Weekly Roundup (6/1/13)

Okay, so this is something I’ve been meaning to do for a while. I watch a lot of television and movies, and I write a lot about television and the movies…but even so I find there’s a lot I watch that I don’t end up writing about, and a lot that I write that I don’t end up keeping a proper record of. This blog will aim to address both of those problems (through a minimum of one weekly post) that rounds up all those things I’ve been watching and writing, and truthfully it’ll be as much for my benefit as for any potential readers. I had considered creating a bespoke blog to put all this on, but heck I had this lovely blog called The Razzmatazz just sitting there unloved and unused, so I decided to pour some love back into it again. Right then, here we go:

Twin Peaks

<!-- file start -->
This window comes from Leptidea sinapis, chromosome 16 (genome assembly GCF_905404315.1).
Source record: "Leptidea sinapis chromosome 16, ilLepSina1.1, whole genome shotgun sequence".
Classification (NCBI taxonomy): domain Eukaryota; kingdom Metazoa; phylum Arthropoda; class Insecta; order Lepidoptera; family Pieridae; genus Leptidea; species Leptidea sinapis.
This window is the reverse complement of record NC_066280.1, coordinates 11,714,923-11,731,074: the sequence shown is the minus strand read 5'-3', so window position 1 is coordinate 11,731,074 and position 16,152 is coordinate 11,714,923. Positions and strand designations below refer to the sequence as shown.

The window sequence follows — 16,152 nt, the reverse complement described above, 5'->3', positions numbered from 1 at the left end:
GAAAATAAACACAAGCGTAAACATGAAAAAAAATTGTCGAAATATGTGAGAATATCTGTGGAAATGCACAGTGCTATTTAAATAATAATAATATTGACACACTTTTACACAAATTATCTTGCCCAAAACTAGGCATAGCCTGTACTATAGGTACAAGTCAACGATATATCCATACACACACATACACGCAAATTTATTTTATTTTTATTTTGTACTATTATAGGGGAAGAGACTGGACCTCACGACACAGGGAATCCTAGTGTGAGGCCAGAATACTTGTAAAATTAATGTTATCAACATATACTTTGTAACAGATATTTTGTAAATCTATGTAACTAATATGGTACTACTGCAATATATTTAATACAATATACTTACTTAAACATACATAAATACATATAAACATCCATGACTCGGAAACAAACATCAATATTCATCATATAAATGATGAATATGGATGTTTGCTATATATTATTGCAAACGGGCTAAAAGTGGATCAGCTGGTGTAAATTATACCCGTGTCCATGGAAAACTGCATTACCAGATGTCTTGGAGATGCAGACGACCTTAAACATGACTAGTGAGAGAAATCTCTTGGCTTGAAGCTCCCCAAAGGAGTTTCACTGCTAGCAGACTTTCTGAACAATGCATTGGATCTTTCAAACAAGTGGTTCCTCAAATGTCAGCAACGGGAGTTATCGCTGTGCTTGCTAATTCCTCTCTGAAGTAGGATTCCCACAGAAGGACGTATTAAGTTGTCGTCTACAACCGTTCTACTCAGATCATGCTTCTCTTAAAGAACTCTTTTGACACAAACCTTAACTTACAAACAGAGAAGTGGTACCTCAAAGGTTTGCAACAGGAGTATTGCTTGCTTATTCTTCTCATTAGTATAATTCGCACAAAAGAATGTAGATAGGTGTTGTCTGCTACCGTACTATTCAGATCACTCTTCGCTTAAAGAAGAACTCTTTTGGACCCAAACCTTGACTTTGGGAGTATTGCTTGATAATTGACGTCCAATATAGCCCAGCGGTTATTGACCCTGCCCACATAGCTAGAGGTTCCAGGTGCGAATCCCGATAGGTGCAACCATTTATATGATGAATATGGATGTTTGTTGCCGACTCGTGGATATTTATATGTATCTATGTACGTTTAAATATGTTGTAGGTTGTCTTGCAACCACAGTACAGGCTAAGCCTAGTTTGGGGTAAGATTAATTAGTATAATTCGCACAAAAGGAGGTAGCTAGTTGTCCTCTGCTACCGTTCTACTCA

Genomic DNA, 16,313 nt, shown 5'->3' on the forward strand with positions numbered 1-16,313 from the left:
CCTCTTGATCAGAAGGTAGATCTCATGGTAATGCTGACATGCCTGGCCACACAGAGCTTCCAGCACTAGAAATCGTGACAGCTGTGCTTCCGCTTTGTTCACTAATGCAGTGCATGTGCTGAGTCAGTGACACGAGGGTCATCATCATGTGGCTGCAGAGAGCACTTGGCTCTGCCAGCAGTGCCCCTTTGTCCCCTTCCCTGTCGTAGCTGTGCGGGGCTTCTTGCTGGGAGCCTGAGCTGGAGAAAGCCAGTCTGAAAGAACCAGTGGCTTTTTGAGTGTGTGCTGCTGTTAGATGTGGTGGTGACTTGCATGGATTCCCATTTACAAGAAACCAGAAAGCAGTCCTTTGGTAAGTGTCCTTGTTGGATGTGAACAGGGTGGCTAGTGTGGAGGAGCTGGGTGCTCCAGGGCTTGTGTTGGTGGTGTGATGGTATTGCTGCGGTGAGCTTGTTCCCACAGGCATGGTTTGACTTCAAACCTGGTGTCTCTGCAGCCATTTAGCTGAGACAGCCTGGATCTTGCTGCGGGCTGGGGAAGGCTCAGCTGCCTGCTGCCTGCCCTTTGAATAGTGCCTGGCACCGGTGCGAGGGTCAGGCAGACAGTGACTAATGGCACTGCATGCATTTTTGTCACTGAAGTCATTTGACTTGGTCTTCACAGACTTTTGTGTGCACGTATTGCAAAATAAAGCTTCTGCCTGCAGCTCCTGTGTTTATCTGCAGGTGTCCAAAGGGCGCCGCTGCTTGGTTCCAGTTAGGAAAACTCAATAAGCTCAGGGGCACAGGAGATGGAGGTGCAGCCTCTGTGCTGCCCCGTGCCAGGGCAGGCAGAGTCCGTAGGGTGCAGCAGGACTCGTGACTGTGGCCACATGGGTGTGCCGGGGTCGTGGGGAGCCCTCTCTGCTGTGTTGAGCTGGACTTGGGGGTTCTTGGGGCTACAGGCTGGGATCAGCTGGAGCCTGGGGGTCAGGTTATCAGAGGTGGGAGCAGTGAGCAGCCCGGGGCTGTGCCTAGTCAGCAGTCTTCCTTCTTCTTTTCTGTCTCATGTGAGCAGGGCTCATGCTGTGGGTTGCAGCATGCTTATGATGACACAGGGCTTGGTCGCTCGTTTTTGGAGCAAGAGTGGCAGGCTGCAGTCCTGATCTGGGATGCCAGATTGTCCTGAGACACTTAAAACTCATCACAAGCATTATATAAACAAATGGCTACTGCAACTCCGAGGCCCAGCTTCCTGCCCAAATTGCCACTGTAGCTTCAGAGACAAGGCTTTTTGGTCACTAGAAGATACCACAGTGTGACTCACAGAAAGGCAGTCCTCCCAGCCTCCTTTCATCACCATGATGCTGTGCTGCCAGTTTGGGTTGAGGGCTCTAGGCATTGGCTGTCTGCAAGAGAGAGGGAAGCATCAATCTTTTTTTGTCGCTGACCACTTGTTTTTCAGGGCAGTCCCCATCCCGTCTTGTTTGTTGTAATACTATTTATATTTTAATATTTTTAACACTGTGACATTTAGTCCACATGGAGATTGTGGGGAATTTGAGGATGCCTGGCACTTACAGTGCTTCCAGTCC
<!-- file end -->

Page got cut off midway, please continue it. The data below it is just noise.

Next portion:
It should have been a quiet week to kick off 2013. I was in Tenerife for New Year with only limited internet access, but luckily I took the first season of Twin Peaks with me. I’ll give the show a proper roundup once I’ve worked my way through the second season (and the movie too, most likely), but I do have some thoughts I’d like to splurge out after completing the first season. I’d been meaning to watch the show ever since it was first recommended to me back when I was still enjoying my love affair with Lost, but after watching Blue Velvet for the first time a few months ago and then a work-related trip (which I can’t yet mention, sadly) reminded me about the show, I duly put it on the top of my TV list for the New Year. It should also probably be noted that it was just a happy coincidence that I started watching it the same week as those internet rumours about the show surfaced.